In 1967, Verma, an MLA, joined the coalition government led by Chaudhary Charan Singh as the finance minister. He presented a surplus budget and was the only finance minister of Uttar Pradesh to do so. During his tenure, he ensured the availability of literature on Ambedkar in all the government and non-governmental libraries of the state. Another government banned Ambedkar’s books Jatibhed Ka Ucched and Dharma Parivartan Karein and ordered seizure of the copies of the two books. Verma had a petition filed in the Allahabad High Court through Lalai Singh Yadav. The Allahabad High Court quashed the ban order. He filed a defamation case against the Uttar Pradesh Government and won damages.

    Writing about the relationship between Lohia and Verma, well-known writer Mudrarakshas says, “When I met Verma ji at the bungalow of Dr Ram Manohar Lohia on Gurudwara Rakabganj Road, New Delhi, at around 1 pm, they were in the middle of a bitter argument on the Ramcharitmanas. Dr Lohia had a liking for the Ramcharitmanas and equally admired the Manusmriti.

     

    Ram Manohar Lohia/ Image courtesy: Forward Press

     

    Earlier, I had also confronted Dr Lohia over the Ramcharitmanas and Manusmriti. Lohia saw Hindutva from Gandhi’s perspective. He, of course, believed that many things in Hindu religion needed change and revision but he was not for the outright rejection of Hindutva. On the other hand, Ramswaroop Verma wanted freedom from Hindutva to initiate revolutionary and fundamental changes in Indian society. Dr Lohia did not agree with this approach. He had a big row with Lohia on this issue and that ultimately led to him parting ways with Lohia’s party.” Subsequent events proved how right Verma was. Later, Lohia developed close ties with the Janasangh. It is was his love for Hindutva that led Lohia to canvass for Janasangh chief Deendayal Upadhyay and that was why one of his close associates George Fernandes almost joined the BJP. Verma’s slogan was “Marengein, mar jayagein, Hindu nahi kahlayegein” (We will kill and we will die but we will not call ourselves Hindu). Dr Ram Manohar Lohia’s ideal was Gandhi and Gandhi’s ideal was Ram, who had taken birth for the protection of Brahmins and their religion. Gandhiji was a supporter of the Varna system, which was the factory of the caste system. Thus, it would be erroneous to describe Lohia as a socialist. The Ramcharitmanas described the backward castes as barbarians and base. But it was the ideal treatise for Lohia, who even used to hold Ramayana melas. Then, how could he be called a socialist? Lohia was not a socialist but a Brahmanvadi. On the other hand, Verma fought all his life for uprooting Brahmanism. Following in the footsteps of Buddha, Verma became his own lamp.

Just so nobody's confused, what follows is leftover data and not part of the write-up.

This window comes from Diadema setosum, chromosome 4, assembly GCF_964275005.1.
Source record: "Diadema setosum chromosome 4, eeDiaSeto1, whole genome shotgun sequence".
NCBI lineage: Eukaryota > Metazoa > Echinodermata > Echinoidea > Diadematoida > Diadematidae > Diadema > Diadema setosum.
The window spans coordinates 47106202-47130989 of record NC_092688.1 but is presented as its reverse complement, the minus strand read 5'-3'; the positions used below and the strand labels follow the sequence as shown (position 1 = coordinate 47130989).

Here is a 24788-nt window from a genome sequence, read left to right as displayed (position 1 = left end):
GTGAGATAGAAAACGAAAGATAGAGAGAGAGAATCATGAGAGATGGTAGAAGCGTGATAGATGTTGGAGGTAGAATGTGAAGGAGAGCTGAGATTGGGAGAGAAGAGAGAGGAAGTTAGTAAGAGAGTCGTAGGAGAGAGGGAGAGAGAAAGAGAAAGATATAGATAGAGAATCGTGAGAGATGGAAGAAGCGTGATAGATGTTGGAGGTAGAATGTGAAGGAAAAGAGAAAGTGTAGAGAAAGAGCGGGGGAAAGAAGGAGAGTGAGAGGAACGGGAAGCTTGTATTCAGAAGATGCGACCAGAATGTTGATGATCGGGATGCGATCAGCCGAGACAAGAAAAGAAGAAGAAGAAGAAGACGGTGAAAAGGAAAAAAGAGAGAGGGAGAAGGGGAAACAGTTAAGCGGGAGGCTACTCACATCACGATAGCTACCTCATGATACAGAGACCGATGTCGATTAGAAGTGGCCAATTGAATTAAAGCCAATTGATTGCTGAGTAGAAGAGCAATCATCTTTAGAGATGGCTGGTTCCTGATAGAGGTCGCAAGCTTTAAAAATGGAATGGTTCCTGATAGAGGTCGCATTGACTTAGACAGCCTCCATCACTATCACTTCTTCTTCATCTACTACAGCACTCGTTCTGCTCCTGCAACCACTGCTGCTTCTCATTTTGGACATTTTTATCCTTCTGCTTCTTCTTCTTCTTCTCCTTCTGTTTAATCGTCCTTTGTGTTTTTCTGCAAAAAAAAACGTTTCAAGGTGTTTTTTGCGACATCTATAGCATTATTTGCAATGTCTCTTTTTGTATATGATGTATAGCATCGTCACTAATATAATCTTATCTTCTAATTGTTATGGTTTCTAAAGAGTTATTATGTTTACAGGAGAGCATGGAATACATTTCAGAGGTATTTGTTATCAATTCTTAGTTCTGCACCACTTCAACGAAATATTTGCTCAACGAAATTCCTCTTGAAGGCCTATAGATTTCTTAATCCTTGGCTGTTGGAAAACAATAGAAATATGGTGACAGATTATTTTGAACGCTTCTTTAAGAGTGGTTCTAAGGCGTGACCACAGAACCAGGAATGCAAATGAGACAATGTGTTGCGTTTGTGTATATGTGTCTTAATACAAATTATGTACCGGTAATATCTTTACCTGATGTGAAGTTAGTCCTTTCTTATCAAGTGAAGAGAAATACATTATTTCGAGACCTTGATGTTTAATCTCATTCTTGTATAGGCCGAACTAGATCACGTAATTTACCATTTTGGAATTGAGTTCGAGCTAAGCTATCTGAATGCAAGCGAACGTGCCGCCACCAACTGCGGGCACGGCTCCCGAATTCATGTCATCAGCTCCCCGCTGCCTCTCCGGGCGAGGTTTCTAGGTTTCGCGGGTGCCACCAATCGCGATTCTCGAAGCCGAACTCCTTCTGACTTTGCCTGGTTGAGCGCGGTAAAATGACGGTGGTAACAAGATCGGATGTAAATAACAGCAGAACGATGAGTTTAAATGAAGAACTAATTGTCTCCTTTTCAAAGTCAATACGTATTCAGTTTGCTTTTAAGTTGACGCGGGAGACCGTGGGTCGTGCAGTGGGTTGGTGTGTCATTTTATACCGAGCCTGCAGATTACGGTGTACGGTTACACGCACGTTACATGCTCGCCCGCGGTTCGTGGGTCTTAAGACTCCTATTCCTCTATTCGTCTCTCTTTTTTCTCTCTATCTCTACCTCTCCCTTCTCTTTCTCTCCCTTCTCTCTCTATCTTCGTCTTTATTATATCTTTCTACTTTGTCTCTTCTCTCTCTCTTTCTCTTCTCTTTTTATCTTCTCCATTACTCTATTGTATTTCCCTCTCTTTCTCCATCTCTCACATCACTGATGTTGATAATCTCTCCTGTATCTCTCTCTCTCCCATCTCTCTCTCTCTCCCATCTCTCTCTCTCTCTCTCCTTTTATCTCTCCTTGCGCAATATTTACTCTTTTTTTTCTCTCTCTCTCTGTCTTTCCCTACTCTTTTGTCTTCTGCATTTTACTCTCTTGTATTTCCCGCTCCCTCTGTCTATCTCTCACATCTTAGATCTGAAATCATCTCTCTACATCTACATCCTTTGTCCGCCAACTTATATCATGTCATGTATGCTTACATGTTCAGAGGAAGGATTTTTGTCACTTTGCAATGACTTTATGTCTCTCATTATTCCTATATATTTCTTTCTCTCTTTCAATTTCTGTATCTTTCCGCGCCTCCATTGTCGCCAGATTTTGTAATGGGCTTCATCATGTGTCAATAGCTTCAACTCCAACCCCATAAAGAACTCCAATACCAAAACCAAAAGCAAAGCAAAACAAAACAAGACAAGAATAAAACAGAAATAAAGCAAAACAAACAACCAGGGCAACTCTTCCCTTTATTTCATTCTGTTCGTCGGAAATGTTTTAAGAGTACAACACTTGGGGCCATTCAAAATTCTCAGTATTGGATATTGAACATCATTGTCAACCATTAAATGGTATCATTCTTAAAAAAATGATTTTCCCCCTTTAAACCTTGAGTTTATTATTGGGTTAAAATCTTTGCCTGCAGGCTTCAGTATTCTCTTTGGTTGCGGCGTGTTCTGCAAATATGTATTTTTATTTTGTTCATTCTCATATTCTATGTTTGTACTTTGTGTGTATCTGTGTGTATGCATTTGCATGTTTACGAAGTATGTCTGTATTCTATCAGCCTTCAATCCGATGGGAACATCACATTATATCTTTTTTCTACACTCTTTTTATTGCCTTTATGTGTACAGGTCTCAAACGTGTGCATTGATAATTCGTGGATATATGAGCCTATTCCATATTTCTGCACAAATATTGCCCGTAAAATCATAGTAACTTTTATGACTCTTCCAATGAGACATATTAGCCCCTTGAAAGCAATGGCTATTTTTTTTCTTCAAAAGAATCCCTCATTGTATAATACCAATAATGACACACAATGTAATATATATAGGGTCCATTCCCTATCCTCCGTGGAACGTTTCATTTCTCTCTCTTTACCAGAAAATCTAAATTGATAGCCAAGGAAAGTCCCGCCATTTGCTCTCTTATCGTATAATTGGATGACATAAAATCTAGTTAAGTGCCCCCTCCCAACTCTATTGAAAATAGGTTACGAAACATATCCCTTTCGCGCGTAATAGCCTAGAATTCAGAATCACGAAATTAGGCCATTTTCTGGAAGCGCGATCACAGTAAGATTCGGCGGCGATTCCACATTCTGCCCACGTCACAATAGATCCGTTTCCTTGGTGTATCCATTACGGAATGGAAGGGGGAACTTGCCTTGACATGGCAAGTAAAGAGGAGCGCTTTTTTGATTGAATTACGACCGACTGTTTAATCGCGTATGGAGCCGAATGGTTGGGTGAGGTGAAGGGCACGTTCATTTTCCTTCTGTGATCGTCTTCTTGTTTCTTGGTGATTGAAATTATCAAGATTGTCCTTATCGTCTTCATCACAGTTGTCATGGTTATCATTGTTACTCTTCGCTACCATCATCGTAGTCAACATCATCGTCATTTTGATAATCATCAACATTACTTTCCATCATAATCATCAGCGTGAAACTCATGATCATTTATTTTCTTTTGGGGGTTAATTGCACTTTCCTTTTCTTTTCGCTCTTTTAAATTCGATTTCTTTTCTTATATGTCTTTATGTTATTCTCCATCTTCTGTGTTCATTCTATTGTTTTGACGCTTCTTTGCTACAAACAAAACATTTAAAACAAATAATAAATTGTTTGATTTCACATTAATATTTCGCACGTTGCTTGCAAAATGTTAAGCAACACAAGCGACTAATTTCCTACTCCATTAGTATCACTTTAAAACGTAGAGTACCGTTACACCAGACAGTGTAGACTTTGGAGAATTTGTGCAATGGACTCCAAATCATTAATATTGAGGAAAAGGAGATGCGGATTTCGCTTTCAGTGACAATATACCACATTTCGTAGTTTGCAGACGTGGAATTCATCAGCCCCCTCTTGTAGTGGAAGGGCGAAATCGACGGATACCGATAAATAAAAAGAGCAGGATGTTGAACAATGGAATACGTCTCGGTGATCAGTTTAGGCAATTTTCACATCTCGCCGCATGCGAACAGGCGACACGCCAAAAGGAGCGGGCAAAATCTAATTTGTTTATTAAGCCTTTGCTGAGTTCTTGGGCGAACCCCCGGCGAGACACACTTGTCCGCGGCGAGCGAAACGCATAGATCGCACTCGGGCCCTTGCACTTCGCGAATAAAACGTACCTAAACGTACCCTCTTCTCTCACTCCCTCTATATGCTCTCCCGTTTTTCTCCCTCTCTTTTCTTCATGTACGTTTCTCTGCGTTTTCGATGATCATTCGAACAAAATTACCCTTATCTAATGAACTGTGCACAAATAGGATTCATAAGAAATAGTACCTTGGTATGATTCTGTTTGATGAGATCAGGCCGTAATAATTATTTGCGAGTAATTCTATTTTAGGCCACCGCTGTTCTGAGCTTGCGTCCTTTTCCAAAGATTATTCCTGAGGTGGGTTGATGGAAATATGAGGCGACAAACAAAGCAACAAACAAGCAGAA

He bid goodbye to the SSP and joined hands with the well-wishers of Bahujans, such as Chaudhary Maharaj Singh Bharti, Babu Jagdev Prasad, Prof Jairam Prasad Singh, Laxman Chaudhary and Nandkishore Singh and, on 7 August 1972, laid the foundations of the Shoshit Samaj Dal. He gave the slogan: